The concept: select a number of individuals (no more than five is recommended) to share about the same experience. Those individuals should represent a range of perspectives (different parts of the organisation or identities). They all are asked the same questions, which unfolds the different ways of understanding the situation.
Though the concept is simple, don’t be deceived about how deeply the sharing can be.
It starts by creating a physical space for individuals to share. If you have a mat, lay it down. Otherwise create some space in the room where everyone can witness the exchange. This activity depends heavily on the facilitator’s presence, and they should do anything to prepare themselves to be an open and a deep listener.
The facilitator sends out all the interviewees out of the room. (They have already been asked permission to participate in the activity.)
One-at-a-time the facilitator brings an interviewee into the room. Thanking them for their participation, they ask the same set of questions. As examples:
(reflecting on the action’s effectiveness)
- In your mind, what was the main objectives for last weekend’s event?
- What was your role?
- Tell us about a time when you faced challenges during the event.
- In what ways did we achieve our goals?
- Thinking about your role, what would you have done differently to better achieved the objectives?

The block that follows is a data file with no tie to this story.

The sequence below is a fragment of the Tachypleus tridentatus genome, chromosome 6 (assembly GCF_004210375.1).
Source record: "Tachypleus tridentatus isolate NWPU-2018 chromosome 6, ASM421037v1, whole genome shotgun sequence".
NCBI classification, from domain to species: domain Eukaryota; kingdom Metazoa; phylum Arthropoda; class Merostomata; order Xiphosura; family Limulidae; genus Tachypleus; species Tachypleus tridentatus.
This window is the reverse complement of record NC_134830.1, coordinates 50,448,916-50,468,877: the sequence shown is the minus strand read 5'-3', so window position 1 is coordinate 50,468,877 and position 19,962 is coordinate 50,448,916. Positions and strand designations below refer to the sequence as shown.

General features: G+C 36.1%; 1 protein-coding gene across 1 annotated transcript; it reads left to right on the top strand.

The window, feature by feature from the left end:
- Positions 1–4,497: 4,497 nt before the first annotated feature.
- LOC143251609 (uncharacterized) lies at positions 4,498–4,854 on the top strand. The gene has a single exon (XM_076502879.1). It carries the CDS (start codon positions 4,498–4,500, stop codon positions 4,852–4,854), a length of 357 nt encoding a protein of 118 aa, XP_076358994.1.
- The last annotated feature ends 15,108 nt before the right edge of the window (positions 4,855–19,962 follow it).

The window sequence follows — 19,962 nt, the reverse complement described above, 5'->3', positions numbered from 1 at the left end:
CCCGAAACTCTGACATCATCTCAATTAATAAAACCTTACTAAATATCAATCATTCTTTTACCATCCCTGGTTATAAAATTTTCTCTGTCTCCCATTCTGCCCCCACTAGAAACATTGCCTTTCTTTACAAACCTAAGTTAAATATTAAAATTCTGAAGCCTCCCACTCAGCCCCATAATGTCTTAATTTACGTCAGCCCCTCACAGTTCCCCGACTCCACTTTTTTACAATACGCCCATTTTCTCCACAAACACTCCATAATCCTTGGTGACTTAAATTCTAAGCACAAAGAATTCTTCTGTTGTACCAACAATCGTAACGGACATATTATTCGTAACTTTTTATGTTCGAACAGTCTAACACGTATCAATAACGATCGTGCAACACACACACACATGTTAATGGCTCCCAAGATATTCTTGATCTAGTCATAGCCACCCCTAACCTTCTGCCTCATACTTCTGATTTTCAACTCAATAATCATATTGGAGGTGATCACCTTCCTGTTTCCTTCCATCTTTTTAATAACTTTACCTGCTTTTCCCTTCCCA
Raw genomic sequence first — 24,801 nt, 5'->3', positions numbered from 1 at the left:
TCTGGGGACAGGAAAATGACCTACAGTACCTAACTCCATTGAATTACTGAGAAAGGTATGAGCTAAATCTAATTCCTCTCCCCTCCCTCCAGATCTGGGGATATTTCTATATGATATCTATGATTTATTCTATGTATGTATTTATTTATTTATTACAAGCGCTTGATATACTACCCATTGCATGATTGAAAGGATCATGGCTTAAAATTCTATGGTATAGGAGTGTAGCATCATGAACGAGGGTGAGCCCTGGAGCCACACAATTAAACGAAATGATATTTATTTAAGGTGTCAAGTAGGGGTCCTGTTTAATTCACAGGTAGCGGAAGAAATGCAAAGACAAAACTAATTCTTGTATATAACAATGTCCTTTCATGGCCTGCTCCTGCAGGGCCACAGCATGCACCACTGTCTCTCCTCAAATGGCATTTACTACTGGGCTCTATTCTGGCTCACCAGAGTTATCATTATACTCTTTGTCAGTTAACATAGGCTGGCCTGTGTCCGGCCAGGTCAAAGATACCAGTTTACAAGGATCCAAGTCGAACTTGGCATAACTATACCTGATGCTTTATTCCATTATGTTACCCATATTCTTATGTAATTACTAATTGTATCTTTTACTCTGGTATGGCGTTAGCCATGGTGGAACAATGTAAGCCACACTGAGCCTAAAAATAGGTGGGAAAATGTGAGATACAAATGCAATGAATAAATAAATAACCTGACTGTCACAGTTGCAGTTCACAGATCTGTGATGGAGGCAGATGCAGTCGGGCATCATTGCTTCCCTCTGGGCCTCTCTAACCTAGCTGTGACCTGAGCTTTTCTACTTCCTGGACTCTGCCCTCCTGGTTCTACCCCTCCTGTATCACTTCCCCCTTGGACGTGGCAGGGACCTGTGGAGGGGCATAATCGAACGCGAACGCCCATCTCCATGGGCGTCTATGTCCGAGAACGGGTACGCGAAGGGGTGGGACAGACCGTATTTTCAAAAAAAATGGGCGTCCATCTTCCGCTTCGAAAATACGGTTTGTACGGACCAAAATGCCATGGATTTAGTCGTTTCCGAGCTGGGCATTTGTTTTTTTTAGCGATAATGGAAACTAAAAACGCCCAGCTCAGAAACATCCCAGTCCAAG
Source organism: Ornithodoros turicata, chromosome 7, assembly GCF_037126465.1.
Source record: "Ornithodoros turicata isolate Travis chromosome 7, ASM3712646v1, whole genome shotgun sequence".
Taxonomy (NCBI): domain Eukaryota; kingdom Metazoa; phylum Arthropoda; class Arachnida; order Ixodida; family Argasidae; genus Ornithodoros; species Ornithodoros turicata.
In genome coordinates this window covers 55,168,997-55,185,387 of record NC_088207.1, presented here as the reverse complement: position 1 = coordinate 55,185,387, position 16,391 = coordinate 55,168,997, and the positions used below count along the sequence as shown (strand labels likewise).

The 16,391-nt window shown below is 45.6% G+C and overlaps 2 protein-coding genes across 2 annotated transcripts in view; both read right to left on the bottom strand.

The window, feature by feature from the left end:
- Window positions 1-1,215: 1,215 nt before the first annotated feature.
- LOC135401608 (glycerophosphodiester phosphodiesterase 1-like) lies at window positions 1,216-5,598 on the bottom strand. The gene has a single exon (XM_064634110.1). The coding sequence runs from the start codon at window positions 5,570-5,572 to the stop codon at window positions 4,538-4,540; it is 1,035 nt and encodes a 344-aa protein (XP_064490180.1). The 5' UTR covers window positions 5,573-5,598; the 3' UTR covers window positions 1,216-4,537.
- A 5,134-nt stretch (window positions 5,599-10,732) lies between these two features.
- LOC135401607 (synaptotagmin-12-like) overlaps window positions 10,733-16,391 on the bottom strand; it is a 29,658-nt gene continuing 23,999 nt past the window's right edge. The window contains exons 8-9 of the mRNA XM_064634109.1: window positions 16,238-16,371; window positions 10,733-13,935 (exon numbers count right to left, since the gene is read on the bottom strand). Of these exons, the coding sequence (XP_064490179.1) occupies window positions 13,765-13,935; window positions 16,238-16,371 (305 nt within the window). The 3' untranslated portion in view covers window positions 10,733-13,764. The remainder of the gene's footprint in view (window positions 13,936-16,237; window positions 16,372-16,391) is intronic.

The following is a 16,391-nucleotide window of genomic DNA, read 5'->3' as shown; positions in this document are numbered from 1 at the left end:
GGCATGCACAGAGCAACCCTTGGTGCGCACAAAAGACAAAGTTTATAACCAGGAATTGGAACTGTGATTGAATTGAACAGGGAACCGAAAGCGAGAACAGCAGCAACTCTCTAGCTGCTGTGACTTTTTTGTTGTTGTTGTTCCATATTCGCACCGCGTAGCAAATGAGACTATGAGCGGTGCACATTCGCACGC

- What was your biggest takeaway around this event?
(reflecting on decision-making leading to an action)
- What is your name and where do work in the organisation?
- What was a highlight of the recent action?
- How did the decision to do the recent action happen?
- What were 2 of the biggest challenges for you about the action?
- If you could have changed one thing about the action’s decision-making, what would it be?
Listen to each answer deeply, encouraging the audience to open their hearts to this perspective (but not ask questions at this stage).
When the person is done, thank them, send them out, and invite the next interviewee. In this way, the interviewee’s do not hear each other’s responses. Though this can be awkward it is key so that the answers come truly from the individual’s perspective.
After all the interviewees have shared, ask the group to think of questions they are interested in asking. The interviewees will then re-enter the room together and become panelists. These questions may be specific follow-up questions or other issues that have not been raised.
(If they are a large group, you might put them in small groups.) Have people write those questions on slips of paper.
With the panelists sitting in the front of the room, pick several questions and ask them to the panelists. Do this as long as you have time for and the energy is still up.
Close with an appropriate ritual, and thank the panelists, remembering they have shared vulnerably and deeply.